sboverie
sboverie

In the paradigm of the article, I suppose I am having an extended stage 2. I also have a strong electronics tech background. It makes a difference to know how things work without having to invoke magic or doublespeak your way through work. I learned things that are not taught any more, these things give me an edge over the youngsters. The best method of success is to keep being curious and interested in learning new things. Stage 3 may be an indication that one has lst interest in learning or caring to stay current. Admittedly, new technologies have a lot of headaches because the new technologies have not matured enough. Stage 3 could also mean you are not working the tech side as much as the admin or management side.

Shriks
Shriks

I am supposed to be at stage 3 but I am where stage 3 and stage 2 overlap.. that i am required to know and do and required to ask and guide and manage... most often, the project management positions are in this area where one has to be technically 'aware' and yet ready to contribute hands on than just manage people and money issues and now i am not sure what I really know and what I really want to ask :)

IrishMike
IrishMike

I would have to say that I am on the first stage but I have rarely made a mistake And don't get me wrong I've had plenty of chances to. This is my first IT job and after 4 months the IT manager left, leaving me to look after everyone and EVERYTHING before a replacement was found...which took 3 months! And i think I managed well, which has helped me get a bit closer to stage 2 and well its helped me get a new job too. not too shabby i must admit.

tmalonemcse
tmalonemcse

I got to thinking about how my view of the working world has changed recently. I wondered if maybe I had moved on to a higher plane of existence. No, I think I'm just getting old. I hope you enjoy my observations on the three stages of a tech career. http://blogs.techrepublic.com.com/techofalltrades/?p=145 I know my experience is limited and would like to add your observations to the post. Put your creativity to work and I'll add the best comments to the original essay. Thanks for participating.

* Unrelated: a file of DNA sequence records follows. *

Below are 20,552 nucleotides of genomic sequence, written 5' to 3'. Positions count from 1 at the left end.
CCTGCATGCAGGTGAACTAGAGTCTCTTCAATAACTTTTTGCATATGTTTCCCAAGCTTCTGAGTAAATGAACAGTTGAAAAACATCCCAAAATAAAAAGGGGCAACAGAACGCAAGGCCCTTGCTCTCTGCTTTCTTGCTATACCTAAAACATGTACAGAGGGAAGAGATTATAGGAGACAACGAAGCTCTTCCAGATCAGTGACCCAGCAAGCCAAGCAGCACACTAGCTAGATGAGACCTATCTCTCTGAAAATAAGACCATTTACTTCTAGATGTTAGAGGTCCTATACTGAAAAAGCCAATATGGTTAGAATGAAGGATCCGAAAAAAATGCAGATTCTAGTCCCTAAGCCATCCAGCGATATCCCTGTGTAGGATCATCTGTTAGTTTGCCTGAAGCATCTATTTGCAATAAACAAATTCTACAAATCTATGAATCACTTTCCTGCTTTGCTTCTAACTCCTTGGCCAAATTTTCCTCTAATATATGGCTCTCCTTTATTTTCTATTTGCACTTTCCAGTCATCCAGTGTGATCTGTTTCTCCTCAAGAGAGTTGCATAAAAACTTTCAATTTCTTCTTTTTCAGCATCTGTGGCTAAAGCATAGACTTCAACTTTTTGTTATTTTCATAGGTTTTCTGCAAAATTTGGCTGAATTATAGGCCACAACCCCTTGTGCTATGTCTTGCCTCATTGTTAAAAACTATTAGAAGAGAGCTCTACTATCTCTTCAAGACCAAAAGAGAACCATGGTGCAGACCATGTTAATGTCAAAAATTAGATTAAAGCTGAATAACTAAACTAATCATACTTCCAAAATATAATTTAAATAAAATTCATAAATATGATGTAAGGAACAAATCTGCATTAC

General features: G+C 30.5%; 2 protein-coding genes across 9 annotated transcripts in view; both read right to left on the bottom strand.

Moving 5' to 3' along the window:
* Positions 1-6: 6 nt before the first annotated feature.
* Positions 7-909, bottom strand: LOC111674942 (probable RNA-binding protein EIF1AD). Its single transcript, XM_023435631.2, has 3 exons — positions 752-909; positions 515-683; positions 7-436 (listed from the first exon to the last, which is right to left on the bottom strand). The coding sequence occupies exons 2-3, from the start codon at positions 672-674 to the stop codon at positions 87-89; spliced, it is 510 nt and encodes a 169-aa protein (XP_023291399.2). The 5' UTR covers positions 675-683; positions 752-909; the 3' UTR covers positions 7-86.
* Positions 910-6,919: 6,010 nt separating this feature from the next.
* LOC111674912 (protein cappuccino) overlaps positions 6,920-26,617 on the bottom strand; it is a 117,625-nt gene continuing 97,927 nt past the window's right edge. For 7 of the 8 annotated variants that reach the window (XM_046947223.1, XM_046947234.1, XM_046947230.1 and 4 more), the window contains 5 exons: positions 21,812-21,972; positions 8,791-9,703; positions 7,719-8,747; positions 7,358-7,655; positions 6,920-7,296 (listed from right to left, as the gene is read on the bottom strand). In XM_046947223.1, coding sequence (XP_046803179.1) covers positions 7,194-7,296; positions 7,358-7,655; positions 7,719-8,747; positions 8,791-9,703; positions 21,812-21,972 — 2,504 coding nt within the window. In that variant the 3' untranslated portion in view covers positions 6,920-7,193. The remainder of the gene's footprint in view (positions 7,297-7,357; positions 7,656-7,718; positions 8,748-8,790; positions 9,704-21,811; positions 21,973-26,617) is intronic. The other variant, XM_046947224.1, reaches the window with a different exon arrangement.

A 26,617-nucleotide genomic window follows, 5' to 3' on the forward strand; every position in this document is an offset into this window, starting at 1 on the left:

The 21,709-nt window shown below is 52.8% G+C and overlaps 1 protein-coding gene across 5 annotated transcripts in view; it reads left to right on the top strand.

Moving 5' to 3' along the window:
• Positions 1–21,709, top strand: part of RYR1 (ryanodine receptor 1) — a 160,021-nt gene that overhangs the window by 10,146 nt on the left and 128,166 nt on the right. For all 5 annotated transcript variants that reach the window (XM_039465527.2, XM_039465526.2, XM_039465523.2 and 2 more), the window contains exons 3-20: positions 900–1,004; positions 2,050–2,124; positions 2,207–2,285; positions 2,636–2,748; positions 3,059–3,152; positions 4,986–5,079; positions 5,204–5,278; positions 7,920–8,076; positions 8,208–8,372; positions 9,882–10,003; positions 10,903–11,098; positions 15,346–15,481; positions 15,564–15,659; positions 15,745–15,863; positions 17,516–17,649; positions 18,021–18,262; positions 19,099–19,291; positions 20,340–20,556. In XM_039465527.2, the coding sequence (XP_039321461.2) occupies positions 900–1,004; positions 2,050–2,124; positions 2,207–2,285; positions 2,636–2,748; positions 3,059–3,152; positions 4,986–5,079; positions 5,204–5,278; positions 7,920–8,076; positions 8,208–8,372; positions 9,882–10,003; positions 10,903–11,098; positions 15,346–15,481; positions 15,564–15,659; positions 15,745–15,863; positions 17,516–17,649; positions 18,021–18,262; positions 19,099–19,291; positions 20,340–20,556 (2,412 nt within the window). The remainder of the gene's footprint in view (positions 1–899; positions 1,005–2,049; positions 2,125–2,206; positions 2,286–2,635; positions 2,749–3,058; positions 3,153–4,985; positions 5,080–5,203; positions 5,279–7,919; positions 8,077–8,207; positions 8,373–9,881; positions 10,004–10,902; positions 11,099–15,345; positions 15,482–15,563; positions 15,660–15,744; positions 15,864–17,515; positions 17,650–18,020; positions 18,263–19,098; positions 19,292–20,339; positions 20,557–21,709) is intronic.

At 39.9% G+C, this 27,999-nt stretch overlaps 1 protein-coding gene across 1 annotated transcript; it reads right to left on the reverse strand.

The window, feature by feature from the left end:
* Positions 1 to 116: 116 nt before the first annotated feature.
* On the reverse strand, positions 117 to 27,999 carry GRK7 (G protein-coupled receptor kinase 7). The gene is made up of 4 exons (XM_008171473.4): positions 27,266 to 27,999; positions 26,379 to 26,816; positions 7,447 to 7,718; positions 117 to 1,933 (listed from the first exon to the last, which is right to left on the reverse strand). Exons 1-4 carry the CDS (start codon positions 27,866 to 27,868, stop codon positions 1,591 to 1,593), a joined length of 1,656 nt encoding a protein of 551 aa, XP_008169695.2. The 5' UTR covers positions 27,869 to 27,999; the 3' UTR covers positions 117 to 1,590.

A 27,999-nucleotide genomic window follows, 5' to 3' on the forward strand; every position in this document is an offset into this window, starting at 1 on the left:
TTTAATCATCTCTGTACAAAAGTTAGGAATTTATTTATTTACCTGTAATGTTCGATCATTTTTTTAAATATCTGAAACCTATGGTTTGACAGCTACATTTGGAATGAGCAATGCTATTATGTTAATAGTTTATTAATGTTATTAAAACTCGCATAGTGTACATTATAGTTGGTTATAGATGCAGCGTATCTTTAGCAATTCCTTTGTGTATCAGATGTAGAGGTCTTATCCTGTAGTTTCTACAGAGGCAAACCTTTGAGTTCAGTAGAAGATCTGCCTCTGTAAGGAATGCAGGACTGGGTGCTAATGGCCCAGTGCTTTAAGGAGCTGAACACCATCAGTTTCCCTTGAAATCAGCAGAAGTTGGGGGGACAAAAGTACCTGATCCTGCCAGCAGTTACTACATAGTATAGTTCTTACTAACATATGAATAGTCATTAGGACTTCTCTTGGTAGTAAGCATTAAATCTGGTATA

robo_dev
robo_dev

of being the 'uuber-geek' and having to undertand in-depth about everything. My role is more IT governance /consulting/security/compliance, so I'm expected to be an expert on everything. I was tempted to say that phase three is where you know everything but care about only the things that interest you.

sylvain.drapeau
sylvain.drapeau

I would add a stage 1.5, the stage where you think you know so much more than a stage1er and make big mistakes because you really don't. Stage2ers often have many embarrassing memories of the 1.5 stage. :)

mikesnewname
mikesnewname

"When I was eighteen, my father was the stupidest man alive. "When I turned twenty-one, I was amazed at ho wmuch the old man had learnt in three short years."

Forum Surfer
Forum Surfer

I never looked at it that way but boy was I dangerous at that stage. I once crashed most of the backend operations at a Walmart doing contract Cisco work during the holidays. They lost database connection to their home office, their debit/credit systems and inventory system for about 2 hours (in a time where they make several $100,000 a day in one store) because I just "knew" what I was doing. Once you're in stage 3 or even 2 the people in stages 1 and 1.5 call you names and think you're an idiot who can't get anything done. Often times it's because you're spending more time thinking a problem through to avoid disasters (since you've seen them first hand) than actually working hands on with the task at hand. Once you reach stage 3 all the previous stages view you as incompetent and not worthy of your position because they aren't seeing the big picture...they just want your salary!

Locrian_Lyric
Locrian_Lyric

yeah, 1.5..... the phase where you know enough to do the REAL damage.

RationalGuy
RationalGuy

... comes during 3.5 where you slide back down the tech bell curve and climb up the management ladder. Just as 1.5ers are just starting to get comfortable with tech savvy, 3.5ers are just starting to get comfortable with their management abilities. They begin to make policy decisions affecting entire departments with the same wanton abandon and sketchy knowledge that a 1.5er might only be able to unleash on an individual system. The 3.5er is close enough to his or her tech glory days, that he/she isn't quite aware those days are over. Listen for telltale phrases like, "Well, back in the NT 4 days we did it like this ..."